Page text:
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The Common Good of Community

These days, providing for the common good by equalizing the economic level playing field through the “creation or redistribution of wealth”—or giving one’s fair share—is an interesting conversation.  

It intrigues me that many of those who take up such a mantra, themselves live apart from those with whom they wish to build solidarity. However, as “First Things” editor R. R. Reno points out: “Solidarity is not the same as equality. It’s about being with others, being part of something, rather than being the same or having the same amounts of stuff.”[1] So, if disparity of wealth is not the issue dividing us, what is?

Reno goes on to state that it is actual space that divides us, not just financial distance. We need each other.  Just as the scientific study of isolation on infants indicated that touch and the spoken word are necessary for proper emotional and physical nurturing, people need community. Reno also claims it’s a grievous error to think that this distance can be broached by the rich paying a greater share of taxes – as this chasm is a social gap, not merely economic. 

What the poor and disadvantaged need is not bread alone . . . they need to be in community with us – in solidarity with those seeking to help them.


Again, solidarity is not merely monetary equality, but togetherness. Detrick Bonhoeffer warned that those who dream of community are likely the destroyer of community. How? They focus only what they want it to be, not on the community itself as it is. Such are those who desire to build a better community from afar – thinking that their charitable contributions, requiring increased taxes, or that their advocacy and activism will bring solidarity . . . without having to bridge the space between themselves and those they “target” with their doing good.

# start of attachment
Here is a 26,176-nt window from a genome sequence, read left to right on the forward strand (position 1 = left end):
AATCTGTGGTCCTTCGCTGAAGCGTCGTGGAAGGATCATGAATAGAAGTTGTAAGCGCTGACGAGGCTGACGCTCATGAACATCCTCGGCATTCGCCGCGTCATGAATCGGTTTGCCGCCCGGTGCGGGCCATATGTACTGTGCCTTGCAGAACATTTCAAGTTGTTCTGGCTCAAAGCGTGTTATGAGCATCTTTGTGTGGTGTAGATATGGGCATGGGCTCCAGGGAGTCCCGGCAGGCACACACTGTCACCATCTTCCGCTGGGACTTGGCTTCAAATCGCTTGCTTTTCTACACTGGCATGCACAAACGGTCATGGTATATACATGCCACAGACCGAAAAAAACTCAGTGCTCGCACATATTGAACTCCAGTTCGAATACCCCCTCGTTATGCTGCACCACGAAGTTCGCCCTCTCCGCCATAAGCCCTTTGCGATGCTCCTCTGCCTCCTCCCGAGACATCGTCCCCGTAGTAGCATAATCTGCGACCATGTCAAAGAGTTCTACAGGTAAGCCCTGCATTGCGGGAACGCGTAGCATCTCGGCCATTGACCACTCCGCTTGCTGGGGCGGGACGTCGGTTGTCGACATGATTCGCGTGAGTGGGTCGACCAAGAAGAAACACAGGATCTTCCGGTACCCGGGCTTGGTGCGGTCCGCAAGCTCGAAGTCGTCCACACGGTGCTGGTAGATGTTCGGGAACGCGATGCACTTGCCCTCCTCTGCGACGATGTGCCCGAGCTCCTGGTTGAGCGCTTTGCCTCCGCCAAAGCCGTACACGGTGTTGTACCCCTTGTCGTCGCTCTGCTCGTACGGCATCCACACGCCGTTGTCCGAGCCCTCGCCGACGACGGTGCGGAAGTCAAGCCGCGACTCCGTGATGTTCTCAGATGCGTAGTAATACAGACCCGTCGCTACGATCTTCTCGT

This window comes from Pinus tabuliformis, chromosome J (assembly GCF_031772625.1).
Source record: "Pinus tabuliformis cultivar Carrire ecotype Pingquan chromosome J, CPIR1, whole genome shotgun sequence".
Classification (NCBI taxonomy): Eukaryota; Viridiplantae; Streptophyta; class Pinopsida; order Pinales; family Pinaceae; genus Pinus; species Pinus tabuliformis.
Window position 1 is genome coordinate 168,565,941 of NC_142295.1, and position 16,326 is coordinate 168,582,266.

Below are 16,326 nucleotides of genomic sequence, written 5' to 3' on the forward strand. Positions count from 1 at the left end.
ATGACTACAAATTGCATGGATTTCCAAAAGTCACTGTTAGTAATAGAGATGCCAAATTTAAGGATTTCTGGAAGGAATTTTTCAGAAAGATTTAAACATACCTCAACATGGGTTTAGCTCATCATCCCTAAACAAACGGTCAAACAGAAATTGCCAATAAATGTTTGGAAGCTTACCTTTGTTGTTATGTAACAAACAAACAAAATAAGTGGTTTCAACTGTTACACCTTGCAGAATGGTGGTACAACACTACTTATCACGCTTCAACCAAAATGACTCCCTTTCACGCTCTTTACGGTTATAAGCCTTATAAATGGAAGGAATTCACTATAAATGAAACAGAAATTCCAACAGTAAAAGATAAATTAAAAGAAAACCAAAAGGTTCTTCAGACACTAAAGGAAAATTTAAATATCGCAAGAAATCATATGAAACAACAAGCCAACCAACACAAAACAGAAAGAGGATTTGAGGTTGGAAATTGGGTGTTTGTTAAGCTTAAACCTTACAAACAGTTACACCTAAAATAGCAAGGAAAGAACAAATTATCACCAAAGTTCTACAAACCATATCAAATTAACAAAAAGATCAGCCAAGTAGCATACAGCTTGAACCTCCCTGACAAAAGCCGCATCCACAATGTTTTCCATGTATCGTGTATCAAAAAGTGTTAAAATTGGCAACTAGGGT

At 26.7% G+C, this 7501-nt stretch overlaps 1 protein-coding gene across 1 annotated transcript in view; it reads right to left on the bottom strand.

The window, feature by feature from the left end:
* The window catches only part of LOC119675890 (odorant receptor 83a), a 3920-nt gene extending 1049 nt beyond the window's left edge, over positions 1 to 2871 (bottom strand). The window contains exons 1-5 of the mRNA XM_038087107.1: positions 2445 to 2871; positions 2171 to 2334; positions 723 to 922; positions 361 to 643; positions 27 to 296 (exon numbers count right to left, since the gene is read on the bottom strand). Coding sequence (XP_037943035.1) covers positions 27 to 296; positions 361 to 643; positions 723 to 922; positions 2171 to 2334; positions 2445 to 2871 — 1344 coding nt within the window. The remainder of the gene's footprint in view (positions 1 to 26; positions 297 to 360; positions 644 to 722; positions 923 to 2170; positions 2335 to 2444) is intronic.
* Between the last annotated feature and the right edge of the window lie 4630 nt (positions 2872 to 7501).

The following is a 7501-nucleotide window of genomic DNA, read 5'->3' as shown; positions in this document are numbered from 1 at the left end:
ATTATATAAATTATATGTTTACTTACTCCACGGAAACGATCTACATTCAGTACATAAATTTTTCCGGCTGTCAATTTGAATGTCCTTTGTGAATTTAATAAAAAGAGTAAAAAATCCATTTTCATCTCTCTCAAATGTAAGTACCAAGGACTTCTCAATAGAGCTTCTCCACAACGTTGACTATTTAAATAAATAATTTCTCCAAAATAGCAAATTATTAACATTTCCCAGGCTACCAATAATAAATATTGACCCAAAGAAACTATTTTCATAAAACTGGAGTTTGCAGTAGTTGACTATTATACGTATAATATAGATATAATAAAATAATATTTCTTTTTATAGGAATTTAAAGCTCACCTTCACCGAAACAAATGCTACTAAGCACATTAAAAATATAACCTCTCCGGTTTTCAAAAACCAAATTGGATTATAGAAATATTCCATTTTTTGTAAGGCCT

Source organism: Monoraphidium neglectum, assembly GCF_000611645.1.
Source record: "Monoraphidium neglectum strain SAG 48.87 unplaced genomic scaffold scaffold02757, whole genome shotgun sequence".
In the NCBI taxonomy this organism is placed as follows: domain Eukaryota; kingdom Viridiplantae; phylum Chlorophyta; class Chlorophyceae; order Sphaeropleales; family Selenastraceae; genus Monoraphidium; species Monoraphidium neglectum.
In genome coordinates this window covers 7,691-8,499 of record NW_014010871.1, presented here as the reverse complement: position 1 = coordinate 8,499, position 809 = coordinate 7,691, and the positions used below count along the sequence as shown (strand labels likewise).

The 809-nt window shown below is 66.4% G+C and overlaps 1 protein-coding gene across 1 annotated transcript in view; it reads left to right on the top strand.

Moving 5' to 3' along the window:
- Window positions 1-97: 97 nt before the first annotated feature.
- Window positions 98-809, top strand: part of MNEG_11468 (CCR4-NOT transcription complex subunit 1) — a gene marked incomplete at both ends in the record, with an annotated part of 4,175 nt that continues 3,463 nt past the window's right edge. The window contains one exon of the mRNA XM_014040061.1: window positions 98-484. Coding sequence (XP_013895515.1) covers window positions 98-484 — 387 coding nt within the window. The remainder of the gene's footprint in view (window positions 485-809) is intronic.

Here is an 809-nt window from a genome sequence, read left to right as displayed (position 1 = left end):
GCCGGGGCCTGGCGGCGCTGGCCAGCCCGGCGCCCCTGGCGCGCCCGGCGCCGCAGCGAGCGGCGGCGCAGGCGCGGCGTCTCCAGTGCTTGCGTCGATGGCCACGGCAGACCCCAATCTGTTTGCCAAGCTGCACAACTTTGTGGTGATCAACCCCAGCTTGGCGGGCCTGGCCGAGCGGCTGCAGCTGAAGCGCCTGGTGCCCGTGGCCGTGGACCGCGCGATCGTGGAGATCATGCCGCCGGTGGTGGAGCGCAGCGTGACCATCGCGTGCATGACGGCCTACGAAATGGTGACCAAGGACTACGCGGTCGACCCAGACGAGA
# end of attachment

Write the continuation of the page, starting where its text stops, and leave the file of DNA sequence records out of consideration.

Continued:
What personal and professional time, talent, and treasures are creating space rather than lessening it in your sphere of community? We will each need to go beyond our “soup-kitchener” and donor activity, as well as our share of the tax burden, and deal with decreasing the space between ourselves and those we seek to help. If we want to see solidarity of community, we must do it as Jesus did . . . with our feet, our hands, and our actions.

1 Reno, R. R. “The Public Square: Solidarity.” First Things (Institute on Religion and Public LIfe), no. 234 (June/July 2013): 3-4.

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